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Arab Commandos, in Most Daring Raid Since 1967 War, Hit Oil Pipelines in Haifa Port

Arab commandos conducted their most daring raid today since the Six-Day War when they blew up a 12-inch oil pipeline in the port of Haifa, police said. The commandos struck about 8 a.m. in the city’s fuel harbor. The heat from the destroyed pipe set other pipes afire, spilling about 1,500 tons of blazing oil as firemen from Haifa and neighboring localities fought the blaze with foam for about five hours before controlling it. Israel’s oil supply was undamaged as the pipes were used for refined oil bound for export and not for national consumption.

(In Cairo, the Palestine Armed Struggle Command said that Al Assifa, the military arm of the El Fatah terrorist organization, was responsible for the sabotage.)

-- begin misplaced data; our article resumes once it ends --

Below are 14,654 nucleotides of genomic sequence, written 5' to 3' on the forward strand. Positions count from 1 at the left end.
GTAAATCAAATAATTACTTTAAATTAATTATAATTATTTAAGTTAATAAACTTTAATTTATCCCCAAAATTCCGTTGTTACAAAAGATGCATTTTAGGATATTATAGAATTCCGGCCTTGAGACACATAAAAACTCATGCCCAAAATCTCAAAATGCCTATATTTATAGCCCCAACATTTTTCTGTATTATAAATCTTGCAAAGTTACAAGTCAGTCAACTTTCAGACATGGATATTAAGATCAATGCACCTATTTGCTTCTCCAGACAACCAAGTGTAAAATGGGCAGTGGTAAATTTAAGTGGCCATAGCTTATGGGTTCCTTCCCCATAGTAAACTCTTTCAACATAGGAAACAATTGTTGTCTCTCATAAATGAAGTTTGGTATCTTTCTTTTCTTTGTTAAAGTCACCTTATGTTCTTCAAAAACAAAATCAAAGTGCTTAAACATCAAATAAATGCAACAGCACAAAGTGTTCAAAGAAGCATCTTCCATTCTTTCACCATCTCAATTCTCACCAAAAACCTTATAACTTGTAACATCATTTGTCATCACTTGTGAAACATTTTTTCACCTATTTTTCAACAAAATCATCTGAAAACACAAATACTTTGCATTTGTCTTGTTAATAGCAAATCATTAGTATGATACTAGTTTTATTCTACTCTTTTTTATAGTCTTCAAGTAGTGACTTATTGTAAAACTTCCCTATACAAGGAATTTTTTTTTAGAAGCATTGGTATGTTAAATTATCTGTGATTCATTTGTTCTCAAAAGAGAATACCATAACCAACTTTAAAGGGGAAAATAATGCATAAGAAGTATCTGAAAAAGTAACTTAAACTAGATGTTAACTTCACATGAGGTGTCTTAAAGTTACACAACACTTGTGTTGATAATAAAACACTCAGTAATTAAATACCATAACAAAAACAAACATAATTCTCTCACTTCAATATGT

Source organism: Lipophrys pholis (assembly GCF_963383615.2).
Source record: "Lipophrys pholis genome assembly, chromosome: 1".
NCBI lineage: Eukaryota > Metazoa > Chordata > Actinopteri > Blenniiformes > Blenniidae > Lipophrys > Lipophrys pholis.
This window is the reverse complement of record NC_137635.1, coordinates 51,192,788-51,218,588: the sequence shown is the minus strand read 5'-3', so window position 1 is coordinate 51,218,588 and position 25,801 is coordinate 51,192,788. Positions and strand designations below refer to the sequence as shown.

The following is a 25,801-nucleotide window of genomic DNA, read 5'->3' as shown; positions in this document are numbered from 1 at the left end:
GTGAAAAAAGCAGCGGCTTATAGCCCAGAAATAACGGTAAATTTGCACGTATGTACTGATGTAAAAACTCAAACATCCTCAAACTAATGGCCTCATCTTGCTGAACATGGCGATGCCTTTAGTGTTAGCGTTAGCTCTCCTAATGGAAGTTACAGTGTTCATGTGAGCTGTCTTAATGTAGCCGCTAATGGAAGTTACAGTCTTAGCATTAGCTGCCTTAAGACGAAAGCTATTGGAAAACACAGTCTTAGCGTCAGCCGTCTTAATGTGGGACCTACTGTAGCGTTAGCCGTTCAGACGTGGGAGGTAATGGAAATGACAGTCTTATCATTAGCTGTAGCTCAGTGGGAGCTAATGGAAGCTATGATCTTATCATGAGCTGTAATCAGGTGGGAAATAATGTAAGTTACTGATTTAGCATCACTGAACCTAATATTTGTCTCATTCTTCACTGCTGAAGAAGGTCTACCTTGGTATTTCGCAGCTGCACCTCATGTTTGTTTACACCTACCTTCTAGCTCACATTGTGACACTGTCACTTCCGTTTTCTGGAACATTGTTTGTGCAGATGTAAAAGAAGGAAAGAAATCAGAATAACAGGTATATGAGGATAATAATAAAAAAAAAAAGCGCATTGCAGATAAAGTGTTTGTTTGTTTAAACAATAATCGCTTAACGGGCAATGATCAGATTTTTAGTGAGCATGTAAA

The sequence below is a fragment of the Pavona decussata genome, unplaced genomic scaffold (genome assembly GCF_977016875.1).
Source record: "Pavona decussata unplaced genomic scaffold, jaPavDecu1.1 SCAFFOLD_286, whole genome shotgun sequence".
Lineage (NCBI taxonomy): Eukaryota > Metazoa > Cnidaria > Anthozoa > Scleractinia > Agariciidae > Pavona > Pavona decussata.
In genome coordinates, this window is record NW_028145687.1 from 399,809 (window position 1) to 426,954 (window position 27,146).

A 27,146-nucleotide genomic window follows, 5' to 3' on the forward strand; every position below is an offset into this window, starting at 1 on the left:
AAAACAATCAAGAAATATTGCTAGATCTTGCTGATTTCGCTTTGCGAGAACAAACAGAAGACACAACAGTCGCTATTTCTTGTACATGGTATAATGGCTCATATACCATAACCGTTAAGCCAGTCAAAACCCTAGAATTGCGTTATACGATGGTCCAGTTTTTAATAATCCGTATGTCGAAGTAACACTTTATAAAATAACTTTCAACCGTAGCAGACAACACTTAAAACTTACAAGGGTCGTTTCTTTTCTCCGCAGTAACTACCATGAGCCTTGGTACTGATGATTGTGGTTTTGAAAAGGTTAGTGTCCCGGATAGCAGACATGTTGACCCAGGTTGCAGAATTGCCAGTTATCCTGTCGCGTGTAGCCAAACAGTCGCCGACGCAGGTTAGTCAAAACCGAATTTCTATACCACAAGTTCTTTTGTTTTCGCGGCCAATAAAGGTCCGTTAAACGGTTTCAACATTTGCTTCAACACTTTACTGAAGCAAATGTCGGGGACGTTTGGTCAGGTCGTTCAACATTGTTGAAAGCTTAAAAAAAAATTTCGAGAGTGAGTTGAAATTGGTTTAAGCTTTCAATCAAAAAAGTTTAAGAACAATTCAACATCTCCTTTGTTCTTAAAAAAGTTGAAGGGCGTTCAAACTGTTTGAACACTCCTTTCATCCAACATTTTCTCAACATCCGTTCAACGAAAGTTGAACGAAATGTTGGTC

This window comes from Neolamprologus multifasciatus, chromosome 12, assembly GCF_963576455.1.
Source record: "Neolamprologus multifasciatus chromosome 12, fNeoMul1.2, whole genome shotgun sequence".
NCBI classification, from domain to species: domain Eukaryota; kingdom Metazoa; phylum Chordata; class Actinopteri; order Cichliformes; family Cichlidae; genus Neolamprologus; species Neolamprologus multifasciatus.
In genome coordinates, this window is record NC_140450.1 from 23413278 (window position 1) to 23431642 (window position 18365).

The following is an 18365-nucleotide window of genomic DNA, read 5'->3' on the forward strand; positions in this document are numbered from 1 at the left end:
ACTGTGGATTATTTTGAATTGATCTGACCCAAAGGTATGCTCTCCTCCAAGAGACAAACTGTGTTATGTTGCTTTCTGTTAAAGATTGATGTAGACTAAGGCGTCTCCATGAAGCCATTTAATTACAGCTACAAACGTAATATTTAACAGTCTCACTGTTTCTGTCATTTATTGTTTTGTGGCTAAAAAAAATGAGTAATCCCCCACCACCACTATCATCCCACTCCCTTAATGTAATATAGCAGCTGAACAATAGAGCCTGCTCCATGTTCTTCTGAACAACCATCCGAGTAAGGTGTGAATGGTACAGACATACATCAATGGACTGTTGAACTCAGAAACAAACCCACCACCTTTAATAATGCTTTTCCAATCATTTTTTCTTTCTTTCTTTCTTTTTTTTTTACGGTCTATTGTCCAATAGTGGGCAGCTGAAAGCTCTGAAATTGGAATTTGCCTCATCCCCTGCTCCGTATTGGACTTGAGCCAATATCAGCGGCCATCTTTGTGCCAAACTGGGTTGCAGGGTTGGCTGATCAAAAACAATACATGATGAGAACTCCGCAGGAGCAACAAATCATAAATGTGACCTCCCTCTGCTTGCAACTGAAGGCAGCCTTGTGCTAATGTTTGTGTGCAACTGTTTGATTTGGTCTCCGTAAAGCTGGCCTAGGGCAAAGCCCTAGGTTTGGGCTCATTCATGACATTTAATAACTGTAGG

Minor fires continued blazing for many hours afterward. Police and soldiers blocked off the area. Police reported finding one unexploded dynamite charge near the blast site and rounded up between 50-60 Arabs.

Haifa is the country’s main port and is located about 50 miles north of Tel Aviv. The site of the explosion is some dozen miles below the Lebanon border and about 32 miles west of the Jordanian and Syrian borders.

Arab guerrillas blew up a segment of the American-owned Trans-Arabian pipeline (Tapline) on May 31 at a point where it transits the occupied Syrian Golan Heights on the way from Saudi Arabia to seaports in Lebanon. Some 8,000 tons spilled into the Sea of Galilee and the Israel Government plugged the line up.

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